“Anybody, even without certain conditions, can have a hemorrhage,” Dr. Brubaker says. “Even a young woman who has had a vaginal birth that seemed uncomplicated can have a life-threatening hemorrhage.” With that said, a 2018 study in the American Journal of Obstetrics and Gynecology points to black people being most at risk. The study, which analyzed 360,370 people who experienced postpartum hemorrhage from 2012 to 2014, found that 121.8 black people out of every 100,000 who gave birth died due to postpartum hemorrhage, compared with 24.1 white people per 100,000 who gave birth dying from the same cause.
The most common reason for postpartum hemorrhage is uterine atony, according to the American Academy of Family Physicians (AAFP). This is when the uterus doesn’t contract enough after labor, the Mayo Clinic explains. Other issues like long, complicated labor, uterine tearing, and uterine inversion (when the uterus actually turns upside down) can also cause hemorrhaging, the Merck Manual says.
Signs to look for: Because most postpartum hemorrhage happens during or right after delivery, there aren’t many symptoms for you to look for. Diagnosis and treatment hinge on your care team realizing that you’re bleeding too much and taking immediate steps to solve the problem.
There are, however, rare instances of a condition called delayed postpartum hemorrhage, Dr. Brubaker says, which can cause bleeding within the first 12 weeks after delivery. When we say rare, we mean estimated to occur in 0.23 to 3 percent of all pregnancies. Some bleeding after childbirth is completely normal, but if you go through more than one pad in an hour, call your doctor or go back to the hospital, Dr. Crear-Perry says.
9. Venous thromboembolism
Venous thromboembolism describes the dangerous phenomenon of having blood clots in your veins, the CDC explains. When these blood clots happen in one of the veins deeper in the body (typically in the legs or arms), it’s called deep vein thrombosis. In what’s known as pulmonary embolism, this type of clot can break off and travel into the lungs, where it can block off blood supply. This can be life-threatening. What’s more, some research on the subject suggests that black people are most vulnerable to venous thromboembolism, with a 30 to 60 percent higher risk of this potentially dire health issue than white people.
Getting pregnant can make you around five times more likely to wind up with a blood clot, the CDC says. This is because during pregnancy and delivery, your blood clots more easily to lessen blood loss and the risk of conditions like postpartum hemorrhage, the CDC explains. Your growing uterus can also compress blood vessels that would normally help keep blood flowing from your lower legs up through your body, which gives that blood more of a chance to pool in your limbs. This blood clot risk is heightened through pregnancy and into the first three months after delivery.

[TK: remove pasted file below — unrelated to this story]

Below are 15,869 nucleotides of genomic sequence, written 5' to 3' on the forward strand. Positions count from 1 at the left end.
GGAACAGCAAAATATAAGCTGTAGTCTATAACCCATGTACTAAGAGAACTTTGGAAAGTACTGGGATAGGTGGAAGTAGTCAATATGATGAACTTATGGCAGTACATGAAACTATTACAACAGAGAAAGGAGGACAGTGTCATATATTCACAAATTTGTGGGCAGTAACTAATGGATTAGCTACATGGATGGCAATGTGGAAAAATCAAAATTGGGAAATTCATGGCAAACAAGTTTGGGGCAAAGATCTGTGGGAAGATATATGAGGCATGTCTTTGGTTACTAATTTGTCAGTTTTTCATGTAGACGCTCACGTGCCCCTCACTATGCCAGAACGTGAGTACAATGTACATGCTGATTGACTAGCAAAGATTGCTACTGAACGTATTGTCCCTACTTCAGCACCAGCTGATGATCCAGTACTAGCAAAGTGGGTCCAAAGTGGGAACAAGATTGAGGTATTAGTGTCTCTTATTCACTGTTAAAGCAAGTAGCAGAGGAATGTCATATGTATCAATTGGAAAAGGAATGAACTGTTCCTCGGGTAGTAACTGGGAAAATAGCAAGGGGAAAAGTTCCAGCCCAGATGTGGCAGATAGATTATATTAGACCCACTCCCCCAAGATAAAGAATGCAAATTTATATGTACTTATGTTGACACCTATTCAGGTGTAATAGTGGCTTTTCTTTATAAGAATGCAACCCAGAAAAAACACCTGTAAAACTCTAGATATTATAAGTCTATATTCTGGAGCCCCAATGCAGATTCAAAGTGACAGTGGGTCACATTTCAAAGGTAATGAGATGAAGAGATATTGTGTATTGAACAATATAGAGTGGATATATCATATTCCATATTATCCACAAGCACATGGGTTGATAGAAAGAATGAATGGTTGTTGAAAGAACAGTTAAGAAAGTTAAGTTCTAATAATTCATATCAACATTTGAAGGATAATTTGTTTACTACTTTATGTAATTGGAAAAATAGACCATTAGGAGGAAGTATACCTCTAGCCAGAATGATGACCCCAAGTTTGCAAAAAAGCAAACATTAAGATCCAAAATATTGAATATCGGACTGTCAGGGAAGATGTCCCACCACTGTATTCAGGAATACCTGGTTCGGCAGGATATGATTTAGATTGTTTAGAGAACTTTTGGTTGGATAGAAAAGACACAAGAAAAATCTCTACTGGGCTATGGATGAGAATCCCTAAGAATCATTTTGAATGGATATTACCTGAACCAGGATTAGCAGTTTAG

Other blood clot risk factors include a personal or family history of blood clots or a blood clotting disorder, having a C-section or any other major surgery, and limited physical activity (like when you’re on bed rest or in recovery from a C-section), according to the CDC. Chronic medical conditions that are more likely to impact black people, like heart disease and diabetes, can also play a role.
Signs to look for: Symptoms of deep vein thrombosis show up in the affected limb, like your arm or leg, the CDC says. They include swelling, pain, warmth, redness, and discoloration, according to the CDC. If you have a pulmonary embolism, you might be dealing with trouble breathing, pain that gets worse when you take a deep breath or cough, a racing or irregular heartbeat, and even coughing up blood.
10. Preterm birth
Any birth that occurs before 37 weeks is considered preterm, the CDC explains. Preterm birth can be deadly for babies, and those who survive are at higher risk of issues like respiratory problems and developmental delays. This is a prevalent and worrisome health issue; around 1 in 10 babies were born too early in 2017, according to the CDC. Black people are a shocking 50 percent more likely to have a preterm birth than white people are, according to CDC data.
Preterm birth can happen for a number of reasons, like a history of going into labor too early, being pregnant with multiples, smoking, substance use disorder, and having less than 18 months between pregnancies, the CDC says. Some of the health issues on this list can also contribute to preterm birth, including preeclampsia and gestational diabetes.